The movie 12 Years a Slave, now showing in northeast Ohio, graphically depicts several deplorable aspects of American slavery, including the fact that freeborn African Americans could be kidnapped and carried into a life of bondage.  The true-life story of Solomon Northup, portrayed in the movie, was the result of an illegal kidnapping in Washington, D.C.  But to make the story even sadder, in 1850, just nine years after Northup’s illegal abduction, the laws of the United States were modified, not to make it harder for such atrocities to occur, but in such a way as to make it easier – to in fact make such abductions possible with the full sanction of U.S. law and with the support of federal law officers and American citizens deputized to assist them, whether willingly or not.  This blog will discuss how such a law could come to be, and how some northern legislators, like Oberlin’s James Monroe, eventually fought back, to defend the rights of their states to protect their citizens from the tragic fate of Solomon Northup.

James Monroe

James Monroe (courtesy Oberlin College Archives)

The law I’m alluding to is the infamous Fugitive Slave Law of 1850, passed at a time when this country was on the verge of splintering in two and disintegrating into civil war.   The northern states (north of the Mason-Dixon line/Ohio River) had for the most part abolished slavery by then, to the point that only about 1% of their black population remained enslaved (in Delaware and New Jersey).  In the southern states, however, slavery was flourishing, so that more than 93% of their black population was enslaved.[1]  This led to tremendous tensions between the sections, as described by South Carolina’s “states’ rights” Senator, John C. Calhoun, in his last speech to Congress in early 1850:

There is a question of vital importance to the Southern section, in reference to which the views and feelings of the two sections are as opposite and hostile as they can possibly be. I refer to the relation between the two races in the Southern section, which constitutes a vital portion of her social organization. Every portion of the North entertains views and feelings more or less hostile to it… On the contrary, the Southern section regards the relation as one which can not be destroyed without subjecting the two races to the greatest calamity, and the section to poverty, desolation, and wretchedness; and accordingly they feel bound by every consideration of interest and safety to defend it.
 
Unless something decisive is done, I again ask, What is to stop this agitation before the great and final object at which it aims–the abolition of slavery in the States–is consummated? Is it, then, not certain that if something is not done to arrest it, the South will be forced to choose between abolition and secession? [2]

The “agitation” to which he refers includes several anti-slavery policies and practices of the northern states and their citizens, but one of the most irritating to southern slaveholders was what Calhoun called the failure of the North “to do her duty by causing the stipulations relative to fugitive slaves to be faithfully fulfilled.”  In other words, the North was not cooperating, and even downright obstructing, the return of enslaved persons who had escaped from their owners in the South to seek freedom in the North.  This, the slaveholders felt, was in violation of the fugitive slave clause of the U.S. Constitution:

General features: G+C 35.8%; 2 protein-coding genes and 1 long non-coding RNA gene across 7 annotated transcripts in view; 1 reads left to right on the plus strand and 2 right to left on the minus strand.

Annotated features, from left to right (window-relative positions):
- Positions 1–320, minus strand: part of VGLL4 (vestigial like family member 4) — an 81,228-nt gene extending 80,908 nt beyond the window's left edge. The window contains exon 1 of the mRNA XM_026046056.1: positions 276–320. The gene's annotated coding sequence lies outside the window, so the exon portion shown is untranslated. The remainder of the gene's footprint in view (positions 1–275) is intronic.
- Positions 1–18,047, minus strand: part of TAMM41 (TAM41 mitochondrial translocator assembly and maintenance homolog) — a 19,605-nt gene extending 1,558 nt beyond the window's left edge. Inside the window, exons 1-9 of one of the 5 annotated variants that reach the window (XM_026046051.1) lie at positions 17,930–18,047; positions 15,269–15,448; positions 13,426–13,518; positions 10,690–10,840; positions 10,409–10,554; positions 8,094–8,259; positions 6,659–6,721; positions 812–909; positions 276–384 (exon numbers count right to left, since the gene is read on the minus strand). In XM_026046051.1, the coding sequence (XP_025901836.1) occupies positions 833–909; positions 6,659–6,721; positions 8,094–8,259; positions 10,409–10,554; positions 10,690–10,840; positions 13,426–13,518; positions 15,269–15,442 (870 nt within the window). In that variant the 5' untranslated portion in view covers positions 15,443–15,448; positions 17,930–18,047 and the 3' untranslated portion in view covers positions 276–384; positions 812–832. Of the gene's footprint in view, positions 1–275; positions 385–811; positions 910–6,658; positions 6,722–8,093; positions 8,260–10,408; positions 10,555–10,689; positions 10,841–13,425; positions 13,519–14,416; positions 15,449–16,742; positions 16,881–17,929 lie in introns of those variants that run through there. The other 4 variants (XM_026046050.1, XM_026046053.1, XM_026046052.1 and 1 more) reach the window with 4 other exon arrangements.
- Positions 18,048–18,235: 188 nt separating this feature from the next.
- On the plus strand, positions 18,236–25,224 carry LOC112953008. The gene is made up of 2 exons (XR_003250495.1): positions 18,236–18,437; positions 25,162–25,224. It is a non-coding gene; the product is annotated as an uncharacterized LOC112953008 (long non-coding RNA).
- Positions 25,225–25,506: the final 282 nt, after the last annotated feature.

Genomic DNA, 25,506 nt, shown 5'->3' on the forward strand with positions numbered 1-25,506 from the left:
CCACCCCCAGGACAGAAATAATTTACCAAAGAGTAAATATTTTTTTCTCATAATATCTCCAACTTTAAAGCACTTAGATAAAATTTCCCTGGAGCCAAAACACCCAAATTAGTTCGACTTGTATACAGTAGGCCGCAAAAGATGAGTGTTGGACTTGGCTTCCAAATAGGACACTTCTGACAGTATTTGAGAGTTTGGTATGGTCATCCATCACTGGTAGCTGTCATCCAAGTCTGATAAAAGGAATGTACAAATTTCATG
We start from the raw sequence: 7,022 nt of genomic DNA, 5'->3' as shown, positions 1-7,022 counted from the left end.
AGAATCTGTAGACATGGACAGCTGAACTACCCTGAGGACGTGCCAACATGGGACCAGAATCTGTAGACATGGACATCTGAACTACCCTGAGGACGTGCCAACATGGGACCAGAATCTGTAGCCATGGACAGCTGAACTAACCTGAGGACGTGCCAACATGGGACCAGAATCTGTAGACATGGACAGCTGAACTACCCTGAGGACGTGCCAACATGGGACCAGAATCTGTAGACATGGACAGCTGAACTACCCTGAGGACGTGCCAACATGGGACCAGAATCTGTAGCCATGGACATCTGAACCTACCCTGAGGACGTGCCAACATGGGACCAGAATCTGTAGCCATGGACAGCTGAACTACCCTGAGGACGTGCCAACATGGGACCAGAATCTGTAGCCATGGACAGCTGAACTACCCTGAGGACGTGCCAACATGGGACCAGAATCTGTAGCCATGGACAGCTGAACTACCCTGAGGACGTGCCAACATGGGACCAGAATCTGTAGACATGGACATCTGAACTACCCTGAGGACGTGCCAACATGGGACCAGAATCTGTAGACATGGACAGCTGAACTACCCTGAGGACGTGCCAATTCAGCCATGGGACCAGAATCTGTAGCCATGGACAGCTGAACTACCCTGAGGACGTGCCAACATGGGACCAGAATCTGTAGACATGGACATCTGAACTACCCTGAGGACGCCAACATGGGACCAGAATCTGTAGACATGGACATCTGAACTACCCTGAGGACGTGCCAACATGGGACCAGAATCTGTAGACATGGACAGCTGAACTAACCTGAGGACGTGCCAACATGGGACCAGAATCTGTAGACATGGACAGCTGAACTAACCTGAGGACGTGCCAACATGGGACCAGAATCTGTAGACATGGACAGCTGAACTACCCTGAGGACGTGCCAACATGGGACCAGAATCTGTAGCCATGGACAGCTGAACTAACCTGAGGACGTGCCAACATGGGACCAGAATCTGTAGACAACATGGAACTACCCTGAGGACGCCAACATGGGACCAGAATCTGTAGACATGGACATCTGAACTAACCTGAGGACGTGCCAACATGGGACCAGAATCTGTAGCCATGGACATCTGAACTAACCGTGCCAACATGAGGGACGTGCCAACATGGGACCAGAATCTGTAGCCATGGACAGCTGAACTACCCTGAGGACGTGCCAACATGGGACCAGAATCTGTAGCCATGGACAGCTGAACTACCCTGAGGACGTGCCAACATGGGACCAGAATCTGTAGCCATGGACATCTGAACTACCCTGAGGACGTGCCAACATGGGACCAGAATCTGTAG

No Person held to Service or Labour in one State, under the Laws thereof, escaping into another, shall, in Consequence of any Law or Regulation therein, be discharged from such Service or Labour, but shall be delivered up on Claim of the Party to whom such Service or Labour may be due. – Article IV, Section 2, Clause 3

Many Northerners felt differently, however – that the vagueness of this clause left them latitude to insure, at the minimum, that freeborn Americans like Solomon Northup would not be carried off into slavery.  Without going into the long, complicated series of litigation and legislation that this clause precipitated in the decades prior to 1850, I’ll just suffice it to say that by 1850 the situation was as confused and turbulent as ever.

And so it was that a group of U.S. Congressmen crafted the “Compromise of 1850”, the latest in a long series of compromises designed to attempt to preserve a democratic Union by supporting and maintaining institutionalized slavery.  One of the key pieces of this compromise was a new fugitive slave law, to enforce the fugitive slave clause of the Constitution.   But this law was so tilted in favor of the slaveholders that the New York Evening Post called it “An Act for the Encouragement of Kidnapping.” [3]

The Fugitive Slave Law brought the Southern viewpoint, that a black person was assumed a slave until proven otherwise, into the northern states, where all people, white and black, were assumed free until proven otherwise.  It required neither the alleged fugitive slave nor the alleged slaveowner to appear in person to testify.  In fact, the alleged fugitive was prohibited from testifying in his/her defense altogether, while the alleged slaveowner need only file an affidavit claiming ownership and providing a physical description of the alleged fugitive.  It established a set of federal Commissioners to “exercise and discharge” the provisions of the act.  It also charged United States Marshals and Deputies with enforcement of the act.  Where the Marshals had insufficient numbers to perform their duties, they were authorized to “summon and call to their aid the bystanders, or posse comitatus  of the proper county.”  And if any of the Marshals, Deputies, or bystanders refused or failed in their duties, they were subject to stiff penalties themselves, as anyone assisting an alleged fugitive would be as well.  The act also provided for monetary remuneration of the Commissioners for each case they heard, to be doubled if they decided in favor of the alleged slaveowner.[4]